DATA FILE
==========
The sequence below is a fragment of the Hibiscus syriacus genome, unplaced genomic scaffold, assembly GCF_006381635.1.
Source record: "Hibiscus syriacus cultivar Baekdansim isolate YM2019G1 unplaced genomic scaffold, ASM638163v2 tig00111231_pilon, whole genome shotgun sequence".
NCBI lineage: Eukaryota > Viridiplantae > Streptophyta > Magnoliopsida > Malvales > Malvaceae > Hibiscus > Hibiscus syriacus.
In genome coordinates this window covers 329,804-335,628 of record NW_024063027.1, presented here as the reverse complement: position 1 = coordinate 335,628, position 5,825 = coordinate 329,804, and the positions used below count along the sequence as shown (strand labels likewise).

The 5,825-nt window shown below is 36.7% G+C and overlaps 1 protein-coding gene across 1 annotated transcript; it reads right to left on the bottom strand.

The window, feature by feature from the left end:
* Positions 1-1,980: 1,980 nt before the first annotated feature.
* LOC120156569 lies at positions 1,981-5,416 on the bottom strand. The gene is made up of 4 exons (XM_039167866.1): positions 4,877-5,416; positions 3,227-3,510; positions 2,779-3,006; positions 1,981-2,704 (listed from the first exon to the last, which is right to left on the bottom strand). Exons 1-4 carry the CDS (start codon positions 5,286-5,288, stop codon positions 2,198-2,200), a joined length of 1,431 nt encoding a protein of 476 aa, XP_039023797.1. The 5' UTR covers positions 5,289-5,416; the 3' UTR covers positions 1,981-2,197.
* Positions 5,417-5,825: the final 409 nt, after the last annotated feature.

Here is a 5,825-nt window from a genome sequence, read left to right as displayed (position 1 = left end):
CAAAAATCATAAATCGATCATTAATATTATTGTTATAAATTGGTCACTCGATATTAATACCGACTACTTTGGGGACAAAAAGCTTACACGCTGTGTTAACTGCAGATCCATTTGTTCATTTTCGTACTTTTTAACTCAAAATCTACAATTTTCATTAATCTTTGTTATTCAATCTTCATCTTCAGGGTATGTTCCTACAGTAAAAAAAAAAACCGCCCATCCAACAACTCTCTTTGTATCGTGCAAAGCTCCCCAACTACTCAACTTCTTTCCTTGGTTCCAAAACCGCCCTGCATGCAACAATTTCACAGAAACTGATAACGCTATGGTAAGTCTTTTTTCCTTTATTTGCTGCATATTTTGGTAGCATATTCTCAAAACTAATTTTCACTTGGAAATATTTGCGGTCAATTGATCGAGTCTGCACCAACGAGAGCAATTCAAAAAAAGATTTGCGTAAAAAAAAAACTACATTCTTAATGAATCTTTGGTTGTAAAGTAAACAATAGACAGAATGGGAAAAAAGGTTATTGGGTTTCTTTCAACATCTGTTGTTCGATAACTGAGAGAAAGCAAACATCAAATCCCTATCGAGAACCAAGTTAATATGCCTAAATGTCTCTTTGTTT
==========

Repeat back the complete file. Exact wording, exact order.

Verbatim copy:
The sequence below is a fragment of the Hibiscus syriacus genome, unplaced genomic scaffold, assembly GCF_006381635.1.
Source record: "Hibiscus syriacus cultivar Baekdansim isolate YM2019G1 unplaced genomic scaffold, ASM638163v2 tig00111231_pilon, whole genome shotgun sequence".
NCBI lineage: Eukaryota > Viridiplantae > Streptophyta > Magnoliopsida > Malvales > Malvaceae > Hibiscus > Hibiscus syriacus.
In genome coordinates this window covers 329,804-335,628 of record NW_024063027.1, presented here as the reverse complement: position 1 = coordinate 335,628, position 5,825 = coordinate 329,804, and the positions used below count along the sequence as shown (strand labels likewise).

The 5,825-nt window shown below is 36.7% G+C and overlaps 1 protein-coding gene across 1 annotated transcript; it reads right to left on the bottom strand.

The window, feature by feature from the left end:
* Positions 1-1,980: 1,980 nt before the first annotated feature.
* LOC120156569 lies at positions 1,981-5,416 on the bottom strand. The gene is made up of 4 exons (XM_039167866.1): positions 4,877-5,416; positions 3,227-3,510; positions 2,779-3,006; positions 1,981-2,704 (listed from the first exon to the last, which is right to left on the bottom strand). Exons 1-4 carry the CDS (start codon positions 5,286-5,288, stop codon positions 2,198-2,200), a joined length of 1,431 nt encoding a protein of 476 aa, XP_039023797.1. The 5' UTR covers positions 5,289-5,416; the 3' UTR covers positions 1,981-2,197.
* Positions 5,417-5,825: the final 409 nt, after the last annotated feature.

Here is a 5,825-nt window from a genome sequence, read left to right as displayed (position 1 = left end):
CAAAAATCATAAATCGATCATTAATATTATTGTTATAAATTGGTCACTCGATATTAATACCGACTACTTTGGGGACAAAAAGCTTACACGCTGTGTTAACTGCAGATCCATTTGTTCATTTTCGTACTTTTTAACTCAAAATCTACAATTTTCATTAATCTTTGTTATTCAATCTTCATCTTCAGGGTATGTTCCTACAGTAAAAAAAAAAACCGCCCATCCAACAACTCTCTTTGTATCGTGCAAAGCTCCCCAACTACTCAACTTCTTTCCTTGGTTCCAAAACCGCCCTGCATGCAACAATTTCACAGAAACTGATAACGCTATGGTAAGTCTTTTTTCCTTTATTTGCTGCATATTTTGGTAGCATATTCTCAAAACTAATTTTCACTTGGAAATATTTGCGGTCAATTGATCGAGTCTGCACCAACGAGAGCAATTCAAAAAAAGATTTGCGTAAAAAAAAAACTACATTCTTAATGAATCTTTGGTTGTAAAGTAAACAATAGACAGAATGGGAAAAAAGGTTATTGGGTTTCTTTCAACATCTGTTGTTCGATAACTGAGAGAAAGCAAACATCAAATCCCTATCGAGAACCAAGTTAATATGCCTAAATGTCTCTTTGTTT